- WHO. World malaria report 2014. Geneva: World Health Organization; 2014.Google Scholar
- Aschalew A, Tadesse D. Current status of malaria in Ethiopia: evaluation of the burden, factors for transmission and prevention methods. Acta Parasitol Glob. 2016;7:1–6.Google Scholar
- WHO Media Centre. Malaria fact sheet no: 94. Geneva: World Health Organization; 2013.Google Scholar
- Sharma VR. When to seek health care: a duration analysis for malaria patients in Nepal. Soc Sci Med. 2008;66:2486–94.View ArticlePubMedGoogle Scholar
- Wiseman V, Scott A, Conteh L, McElroy B, Stevens W. Determinants of provider choice for malaria treatment: experiences from The Gambia. Soc Sci Med. 2008;67:487–96.View ArticlePubMedGoogle Scholar
- Mwenesi HA. Social science research in malaria prevention, management and control in the last two decades: an overview. Acta Trop. 2005;95:292–7.View ArticlePubMedGoogle Scholar
- Central Statistical Agency, ICF International. Ethiopia demographic and health survey 2011. 2012.
- Tanner M, Vlassoff C. Treatment-seeking behaviour for malaria: a typology based on endemicity and gender. Soc Sci Med. 1998;46:523–32.View ArticlePubMedGoogle Scholar
- Oyekale AS. Assessment of Malawian mothers’ malaria knowledge, healthcare preferences and timeliness of seeking fever treatments for children under five. Int J Environ Res Public Health. 2015;12:521–40.View ArticlePubMedPubMed CentralGoogle Scholar
- Pérez-Cuevas R, Guiscafré H, Romero G, Rodríguez L, Gutiérrez G. Mother’s health seeking behavior in acute diarrhea in Tlaxcala, Mexico. J Diarrhoeal Dis Res. 1996;14:260–8.PubMedGoogle Scholar
- Greenwald HP, Becker SW, Nevitt MC. Delay and noncompliance in cancer detection: a behavioral perspective for health planners. Milbank Mem Fund Q Health Soc. 1977;56:212–30.View ArticleGoogle Scholar
- Champion VL, Skinner CS. The health belief model. In: Glanz K, Rimer BK, Viswanath K, editors. Health behavior and health education: theory, research, and practice. San Francisco: Wiley; 2008. p. 45–65.Google Scholar
- Janz NK, Becker MH. The health belief model: a decade later. Health Educ Q. 1984;11:1–47.View ArticlePubMedGoogle Scholar
- Shayo EH, Rumisha SF, Mlozi MRS, Bwana VM, Mayala BK, Malima RC, et al. Social determinants of malaria and health care seeking patterns among rice farming and pastoral communities in Kilosa District in central Tanzania. Acta Trop. 2015;144:41–9.View ArticlePubMedGoogle Scholar
- Lawal AM, Balogun SK, Bada BV. Knowledge of transmission, malaria belief and health-seeking behaviour in Oye-Ekiti local government area of Ekiti State, Nigeria. Am J Rural Dev. 2014;2:8–12.Google Scholar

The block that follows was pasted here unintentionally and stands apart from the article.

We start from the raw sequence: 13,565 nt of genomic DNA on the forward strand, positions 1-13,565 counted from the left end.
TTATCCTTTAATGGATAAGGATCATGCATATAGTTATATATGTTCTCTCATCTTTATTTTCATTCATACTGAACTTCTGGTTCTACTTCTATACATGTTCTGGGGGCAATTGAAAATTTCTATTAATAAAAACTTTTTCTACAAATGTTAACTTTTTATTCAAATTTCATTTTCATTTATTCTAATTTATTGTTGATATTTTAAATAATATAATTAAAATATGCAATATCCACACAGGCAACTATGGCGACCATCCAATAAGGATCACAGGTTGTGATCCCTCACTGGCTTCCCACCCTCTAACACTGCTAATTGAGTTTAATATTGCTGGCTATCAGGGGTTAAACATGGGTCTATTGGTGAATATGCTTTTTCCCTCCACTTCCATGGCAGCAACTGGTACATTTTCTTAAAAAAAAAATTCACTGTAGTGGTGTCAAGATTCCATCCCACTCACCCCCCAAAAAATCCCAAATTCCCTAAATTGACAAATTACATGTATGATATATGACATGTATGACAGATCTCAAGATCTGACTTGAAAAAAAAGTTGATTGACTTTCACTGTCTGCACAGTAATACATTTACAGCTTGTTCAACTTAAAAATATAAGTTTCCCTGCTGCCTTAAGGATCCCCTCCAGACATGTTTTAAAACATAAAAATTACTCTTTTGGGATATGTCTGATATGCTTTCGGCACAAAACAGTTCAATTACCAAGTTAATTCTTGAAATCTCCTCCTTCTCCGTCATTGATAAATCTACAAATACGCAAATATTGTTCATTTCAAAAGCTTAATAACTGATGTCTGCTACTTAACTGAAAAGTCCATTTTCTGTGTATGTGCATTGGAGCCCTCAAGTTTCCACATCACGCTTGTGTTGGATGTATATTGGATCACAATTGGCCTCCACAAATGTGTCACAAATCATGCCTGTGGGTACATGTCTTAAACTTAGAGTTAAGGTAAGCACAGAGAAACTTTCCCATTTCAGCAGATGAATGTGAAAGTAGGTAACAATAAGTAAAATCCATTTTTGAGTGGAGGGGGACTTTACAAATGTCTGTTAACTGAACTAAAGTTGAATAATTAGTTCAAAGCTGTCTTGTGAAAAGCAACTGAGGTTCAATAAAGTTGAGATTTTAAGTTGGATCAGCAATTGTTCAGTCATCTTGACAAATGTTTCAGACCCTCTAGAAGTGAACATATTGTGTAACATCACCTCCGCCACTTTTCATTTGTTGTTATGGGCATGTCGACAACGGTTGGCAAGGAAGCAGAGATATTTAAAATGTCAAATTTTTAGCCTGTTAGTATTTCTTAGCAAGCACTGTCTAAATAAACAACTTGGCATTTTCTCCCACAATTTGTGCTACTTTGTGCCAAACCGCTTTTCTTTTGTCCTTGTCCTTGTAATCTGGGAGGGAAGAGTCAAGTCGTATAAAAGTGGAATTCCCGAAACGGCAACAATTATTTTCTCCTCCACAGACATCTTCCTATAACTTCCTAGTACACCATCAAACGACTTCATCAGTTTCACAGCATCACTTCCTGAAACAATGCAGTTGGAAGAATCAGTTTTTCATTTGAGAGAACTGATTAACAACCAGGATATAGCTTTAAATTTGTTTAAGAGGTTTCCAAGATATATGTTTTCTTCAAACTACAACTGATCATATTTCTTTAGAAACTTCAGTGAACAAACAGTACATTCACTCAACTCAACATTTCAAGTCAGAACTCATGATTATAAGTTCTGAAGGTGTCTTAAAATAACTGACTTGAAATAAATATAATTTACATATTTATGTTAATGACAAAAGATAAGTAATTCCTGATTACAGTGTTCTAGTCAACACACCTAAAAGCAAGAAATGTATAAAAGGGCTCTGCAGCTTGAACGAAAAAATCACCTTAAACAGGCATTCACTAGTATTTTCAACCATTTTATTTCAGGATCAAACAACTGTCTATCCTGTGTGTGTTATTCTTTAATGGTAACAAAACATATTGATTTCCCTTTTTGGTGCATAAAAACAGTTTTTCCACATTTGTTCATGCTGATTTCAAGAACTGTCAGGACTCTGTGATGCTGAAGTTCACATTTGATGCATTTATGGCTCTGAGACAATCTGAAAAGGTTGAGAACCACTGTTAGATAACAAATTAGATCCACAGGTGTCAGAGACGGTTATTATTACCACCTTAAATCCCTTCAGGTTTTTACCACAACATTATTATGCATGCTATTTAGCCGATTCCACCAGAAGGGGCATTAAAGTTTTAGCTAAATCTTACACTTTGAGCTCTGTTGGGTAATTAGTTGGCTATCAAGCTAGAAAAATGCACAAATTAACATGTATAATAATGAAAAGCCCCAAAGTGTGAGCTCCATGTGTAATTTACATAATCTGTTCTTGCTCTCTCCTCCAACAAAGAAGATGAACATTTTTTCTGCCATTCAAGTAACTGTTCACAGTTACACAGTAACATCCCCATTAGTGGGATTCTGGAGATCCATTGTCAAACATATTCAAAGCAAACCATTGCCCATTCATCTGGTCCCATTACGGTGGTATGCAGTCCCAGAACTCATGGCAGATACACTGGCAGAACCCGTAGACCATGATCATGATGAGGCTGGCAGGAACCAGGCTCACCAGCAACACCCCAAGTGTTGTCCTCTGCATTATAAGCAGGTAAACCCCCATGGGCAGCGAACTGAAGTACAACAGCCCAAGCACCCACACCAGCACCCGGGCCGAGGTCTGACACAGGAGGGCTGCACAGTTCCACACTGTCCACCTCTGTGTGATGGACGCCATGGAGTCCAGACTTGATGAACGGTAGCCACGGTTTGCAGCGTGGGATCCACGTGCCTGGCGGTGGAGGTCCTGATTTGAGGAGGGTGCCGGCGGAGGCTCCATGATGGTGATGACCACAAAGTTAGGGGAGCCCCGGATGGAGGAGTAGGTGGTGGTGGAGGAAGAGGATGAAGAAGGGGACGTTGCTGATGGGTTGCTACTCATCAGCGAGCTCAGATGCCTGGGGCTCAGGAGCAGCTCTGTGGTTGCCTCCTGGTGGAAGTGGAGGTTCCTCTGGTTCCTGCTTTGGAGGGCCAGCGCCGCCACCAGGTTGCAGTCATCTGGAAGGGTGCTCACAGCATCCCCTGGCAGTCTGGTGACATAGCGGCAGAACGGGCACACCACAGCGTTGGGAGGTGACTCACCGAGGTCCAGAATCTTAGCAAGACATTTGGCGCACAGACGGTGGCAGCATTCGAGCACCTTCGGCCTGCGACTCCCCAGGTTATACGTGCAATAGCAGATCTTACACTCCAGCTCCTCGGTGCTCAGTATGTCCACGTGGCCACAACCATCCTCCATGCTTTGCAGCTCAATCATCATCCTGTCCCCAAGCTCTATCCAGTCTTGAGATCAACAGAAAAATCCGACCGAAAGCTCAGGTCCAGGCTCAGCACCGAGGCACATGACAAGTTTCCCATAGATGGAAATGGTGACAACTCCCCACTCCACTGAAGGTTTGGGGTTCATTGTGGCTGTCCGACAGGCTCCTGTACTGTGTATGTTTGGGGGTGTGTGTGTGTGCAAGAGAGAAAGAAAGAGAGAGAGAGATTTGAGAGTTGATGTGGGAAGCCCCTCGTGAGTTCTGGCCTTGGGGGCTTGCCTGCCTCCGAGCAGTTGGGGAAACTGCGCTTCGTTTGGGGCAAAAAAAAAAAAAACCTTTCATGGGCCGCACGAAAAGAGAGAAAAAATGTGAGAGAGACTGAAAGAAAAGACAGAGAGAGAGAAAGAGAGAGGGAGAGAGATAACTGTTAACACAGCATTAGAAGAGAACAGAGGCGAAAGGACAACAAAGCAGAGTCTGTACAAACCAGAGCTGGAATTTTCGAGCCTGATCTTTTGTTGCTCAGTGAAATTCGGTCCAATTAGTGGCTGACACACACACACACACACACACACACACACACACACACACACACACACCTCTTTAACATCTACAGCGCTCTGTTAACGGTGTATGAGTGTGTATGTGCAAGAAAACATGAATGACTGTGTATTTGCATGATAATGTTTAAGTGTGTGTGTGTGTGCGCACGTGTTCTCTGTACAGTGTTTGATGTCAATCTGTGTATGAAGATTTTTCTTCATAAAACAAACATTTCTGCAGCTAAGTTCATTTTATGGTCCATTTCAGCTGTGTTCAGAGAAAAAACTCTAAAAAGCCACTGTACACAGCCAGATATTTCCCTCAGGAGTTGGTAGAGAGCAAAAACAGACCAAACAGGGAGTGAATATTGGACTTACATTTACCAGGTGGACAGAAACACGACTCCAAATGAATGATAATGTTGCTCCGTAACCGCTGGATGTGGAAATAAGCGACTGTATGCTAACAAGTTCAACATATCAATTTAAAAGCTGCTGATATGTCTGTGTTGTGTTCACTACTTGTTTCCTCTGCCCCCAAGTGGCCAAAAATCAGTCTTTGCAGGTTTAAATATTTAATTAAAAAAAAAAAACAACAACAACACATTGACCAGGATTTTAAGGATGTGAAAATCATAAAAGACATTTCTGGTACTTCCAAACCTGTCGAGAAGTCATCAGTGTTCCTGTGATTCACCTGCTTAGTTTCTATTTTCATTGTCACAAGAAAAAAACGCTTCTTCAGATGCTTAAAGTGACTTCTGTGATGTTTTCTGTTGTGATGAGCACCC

- Chukwuocha UM, Okpanma AC, Nwakwuo GC, Dozie IN. Determinants of delay in seeking malaria treatment for children under-five years in parts of South Eastern Nigeria. J Community Health. 2014;39:1171–8.View ArticlePubMedGoogle Scholar
- Hwang J, Graves PM, Jima D, Reithinger R, Kachur SP, the Ethiopia MIS Working Group. Knowledge of malaria and its association with malaria-related behaviors—results from the malaria indicator survey, Ethiopia, 2007. PLoS ONE. 2010;5:e11692.View ArticlePubMedPubMed CentralGoogle Scholar
- Central Statistical Agency. The 2007 national census preliminary report for Ethiopia. Addis Ababa: Central Statistical Agency; 2008.Google Scholar
- Karunamoorthi K, Kumera A. Knowledge and health seeking behavior for malaria among the local inhabitants in an endemic area of Ethiopia: implications for control. Health. 2010;2:575–81.View ArticleGoogle Scholar
- Basavanthappa BT. Health belief model. In: Community health nursing. New Delhi: Jaypee Brothers Medical Publishers; 2008. p. 224–5.
- Bland JM, Altman GD. Statistics notes: Cronbach’s alpha. BMJ. 1997;314:314–572.View ArticleGoogle Scholar
- Deressa W, Ali A, Berhane Y. Maternal responses to childhood febrile illnesses in an area of seasonal malaria transmission in rural Ethiopia. Acta Trop. 2007;102:1–9.View ArticlePubMedGoogle Scholar
- Millar KR, McCutcheon J, Coakley EH, Brieger W, Ibrahim MA, Mohammed Z, et al. Patterns and predictors of malaria care-seeking, diagnostic testing, and artemisinin-based combination therapy for children under five with fever in Northern Nigeria: a cross-sectional study. Malar J. 2014;13:447.View ArticlePubMedPubMed CentralGoogle Scholar
- Xu JW, Xu QZ, Liu H, Zeng YR. Malaria treatment-seeking behaviour and related factors of Wa ethnic minority in Myanmar: a cross-sectional study. Malar J. 2012;11:417.View ArticlePubMedPubMed CentralGoogle Scholar
- Adedire EB, Asekun-Olarinmoye EO, Fawole O. Maternal perception and care-seeking patterns for childhood febrile illnesses in rural communities of Osun State, South-Western Nigeria. Sci J Public Health. 2015;2:636–43.Google Scholar